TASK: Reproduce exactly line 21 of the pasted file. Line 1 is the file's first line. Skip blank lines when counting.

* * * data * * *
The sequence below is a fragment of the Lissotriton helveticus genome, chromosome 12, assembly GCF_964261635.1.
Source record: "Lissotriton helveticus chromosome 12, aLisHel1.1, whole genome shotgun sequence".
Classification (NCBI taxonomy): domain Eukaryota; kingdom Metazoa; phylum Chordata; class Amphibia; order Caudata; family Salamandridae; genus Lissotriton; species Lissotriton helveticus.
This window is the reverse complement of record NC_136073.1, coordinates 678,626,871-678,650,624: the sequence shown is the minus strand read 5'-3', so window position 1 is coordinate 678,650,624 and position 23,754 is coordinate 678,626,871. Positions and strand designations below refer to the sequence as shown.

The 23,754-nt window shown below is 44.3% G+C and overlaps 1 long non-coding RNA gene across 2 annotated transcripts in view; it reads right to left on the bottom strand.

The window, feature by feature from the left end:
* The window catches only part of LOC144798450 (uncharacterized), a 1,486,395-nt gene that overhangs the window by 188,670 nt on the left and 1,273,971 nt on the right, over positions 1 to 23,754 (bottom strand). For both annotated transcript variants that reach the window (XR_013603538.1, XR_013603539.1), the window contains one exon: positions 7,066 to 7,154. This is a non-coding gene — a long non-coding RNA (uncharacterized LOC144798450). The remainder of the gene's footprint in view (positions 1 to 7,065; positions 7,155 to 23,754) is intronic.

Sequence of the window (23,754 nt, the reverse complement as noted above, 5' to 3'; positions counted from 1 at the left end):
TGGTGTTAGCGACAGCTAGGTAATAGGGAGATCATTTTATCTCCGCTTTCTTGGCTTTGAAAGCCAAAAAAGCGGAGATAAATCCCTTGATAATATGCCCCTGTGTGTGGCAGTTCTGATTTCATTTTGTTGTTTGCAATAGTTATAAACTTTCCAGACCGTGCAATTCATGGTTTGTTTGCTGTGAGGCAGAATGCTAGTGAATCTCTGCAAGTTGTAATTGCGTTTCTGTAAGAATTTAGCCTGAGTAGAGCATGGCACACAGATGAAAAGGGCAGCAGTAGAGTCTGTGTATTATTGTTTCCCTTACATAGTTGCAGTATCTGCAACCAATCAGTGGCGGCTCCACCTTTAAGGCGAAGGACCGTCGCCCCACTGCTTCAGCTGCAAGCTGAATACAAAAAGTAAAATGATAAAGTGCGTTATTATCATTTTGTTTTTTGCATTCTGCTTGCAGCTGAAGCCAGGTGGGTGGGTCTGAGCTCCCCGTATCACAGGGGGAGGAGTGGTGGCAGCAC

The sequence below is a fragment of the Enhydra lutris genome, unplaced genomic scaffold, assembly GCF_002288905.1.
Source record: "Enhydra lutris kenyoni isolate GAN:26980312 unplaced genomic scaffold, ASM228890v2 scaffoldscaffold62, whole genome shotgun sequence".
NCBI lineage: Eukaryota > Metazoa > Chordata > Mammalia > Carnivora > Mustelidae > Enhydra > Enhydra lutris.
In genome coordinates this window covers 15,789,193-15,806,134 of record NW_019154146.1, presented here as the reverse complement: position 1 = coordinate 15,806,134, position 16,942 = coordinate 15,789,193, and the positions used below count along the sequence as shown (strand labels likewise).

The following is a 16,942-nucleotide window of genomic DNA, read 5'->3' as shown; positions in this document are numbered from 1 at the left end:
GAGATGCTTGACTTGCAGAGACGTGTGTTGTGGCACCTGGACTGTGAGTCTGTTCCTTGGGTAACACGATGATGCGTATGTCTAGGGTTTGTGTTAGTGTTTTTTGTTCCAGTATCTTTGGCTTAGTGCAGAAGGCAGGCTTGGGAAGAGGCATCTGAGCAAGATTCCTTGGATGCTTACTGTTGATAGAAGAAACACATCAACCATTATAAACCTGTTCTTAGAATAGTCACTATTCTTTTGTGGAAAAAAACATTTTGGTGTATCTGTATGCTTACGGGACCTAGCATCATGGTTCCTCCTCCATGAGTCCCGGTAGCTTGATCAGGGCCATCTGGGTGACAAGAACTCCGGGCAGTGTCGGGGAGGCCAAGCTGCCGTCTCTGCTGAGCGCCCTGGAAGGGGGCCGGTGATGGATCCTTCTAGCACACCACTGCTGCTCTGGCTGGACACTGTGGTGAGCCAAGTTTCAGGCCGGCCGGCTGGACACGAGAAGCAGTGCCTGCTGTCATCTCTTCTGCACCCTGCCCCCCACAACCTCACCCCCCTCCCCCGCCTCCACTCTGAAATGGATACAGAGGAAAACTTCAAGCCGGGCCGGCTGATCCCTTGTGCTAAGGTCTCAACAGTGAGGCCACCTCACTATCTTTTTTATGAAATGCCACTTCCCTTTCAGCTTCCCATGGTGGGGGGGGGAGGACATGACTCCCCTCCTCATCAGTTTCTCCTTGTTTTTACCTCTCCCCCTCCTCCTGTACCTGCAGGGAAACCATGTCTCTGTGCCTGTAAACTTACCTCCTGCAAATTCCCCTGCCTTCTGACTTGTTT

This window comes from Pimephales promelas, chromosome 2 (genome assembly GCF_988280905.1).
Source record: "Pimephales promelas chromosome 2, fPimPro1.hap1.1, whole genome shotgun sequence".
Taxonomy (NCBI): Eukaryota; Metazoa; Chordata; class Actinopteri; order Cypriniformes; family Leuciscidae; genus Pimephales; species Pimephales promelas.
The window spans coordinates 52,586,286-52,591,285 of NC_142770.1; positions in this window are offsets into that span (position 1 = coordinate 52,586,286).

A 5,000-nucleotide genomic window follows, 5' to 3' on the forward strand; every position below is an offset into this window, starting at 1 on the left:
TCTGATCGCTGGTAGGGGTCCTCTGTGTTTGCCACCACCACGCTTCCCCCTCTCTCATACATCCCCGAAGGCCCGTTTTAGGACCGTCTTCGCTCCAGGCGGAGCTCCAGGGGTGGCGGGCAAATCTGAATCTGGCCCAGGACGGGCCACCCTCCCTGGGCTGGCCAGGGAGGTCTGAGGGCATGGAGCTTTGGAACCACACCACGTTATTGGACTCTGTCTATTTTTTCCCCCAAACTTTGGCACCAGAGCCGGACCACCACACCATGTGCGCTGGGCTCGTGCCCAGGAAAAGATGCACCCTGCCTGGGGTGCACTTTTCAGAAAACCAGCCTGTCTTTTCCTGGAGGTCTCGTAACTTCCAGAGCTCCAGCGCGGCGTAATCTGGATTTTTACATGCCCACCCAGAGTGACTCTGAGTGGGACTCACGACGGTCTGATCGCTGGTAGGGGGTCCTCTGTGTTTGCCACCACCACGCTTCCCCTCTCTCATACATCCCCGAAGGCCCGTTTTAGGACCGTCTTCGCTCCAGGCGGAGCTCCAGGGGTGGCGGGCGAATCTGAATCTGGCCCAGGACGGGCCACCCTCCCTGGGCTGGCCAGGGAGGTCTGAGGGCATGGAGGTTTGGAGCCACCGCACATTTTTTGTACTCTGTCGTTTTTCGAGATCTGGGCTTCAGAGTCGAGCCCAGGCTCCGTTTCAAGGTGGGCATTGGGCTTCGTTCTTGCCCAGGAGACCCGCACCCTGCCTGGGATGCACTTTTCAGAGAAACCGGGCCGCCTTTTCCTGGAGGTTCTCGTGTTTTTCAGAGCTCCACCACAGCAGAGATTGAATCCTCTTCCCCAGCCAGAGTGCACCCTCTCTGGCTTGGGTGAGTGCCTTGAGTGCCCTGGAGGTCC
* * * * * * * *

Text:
TCTGATCGCTGGTAGGGGTCCTCTGTGTTTGCCACCACCACGCTTCCCCCTCTCTCATACATCCCCGAAGGCCCGTTTTAGGACCGTCTTCGCTCCAGGCGGAGCTCCAGGGGTGGCGGGCAAATCTGAATCTGGCCCAGGACGGGCCACCCTCCCTGGGCTGGCCAGGGAGGTCTGAGGGCATGGAGCTTTGGAACCACACCACGTTATTGGACTCTGTCTATTTTTTCCCCCAAACTTTGGCACCAGAGCCGGACCACCACACCATGTGCGCTGGGCTCGTGCCCAGGAAAAGATGCACCCTGCCTGGGGTGCACTTTTCAGAAAACCAGCCTGTCTTTTCCTGGAGGTCTCGTAACTTCCAGAGCTCCAGCGCGGCGTAATCTGGATTTTTACATGCCCACCCAGAGTGACTCTGAGTGGGACTCACGACGGTCTGATCGCTGGTAGGGGGTCCTCTGTGTTTGCCACCACCACGCTTCCCCTCTCTCATACATCCCCGAAGGCCCGTTTTAGGACCGTCTTCGCTCCAGGCGGAGCTCCAGGGGTGGCGGGCGAATCTGAATCTGGCCCAGGACGGGCCACCCTCCCTGGGCTGGCCAGGGAGGTCTGAGGGCATGGAGGTTTGGAGCCACCGCACATTTTTTGTACTCTGTCGTTTTTCGAGATCTGGGCTTCAGAGTCGAGCCCAGGCTCCGTTTCAAGGTGGGCATTGGGCTTCGTTCTTGCCCAGGAGACCCGCACCCTGCCTGGGATGCACTTTTCAGAGAAACCGGGCCGCCTTTTCCTGGAGGTTCTCGTGTTTTTCAGAGCTCCACCACAGCAGAGATTGAATCCTCTTCCCCAGCCAGAGTGCACCCTCTCTGGCTTGGGTGAGTGCCTTGAGTGCCCTGGAGGTCC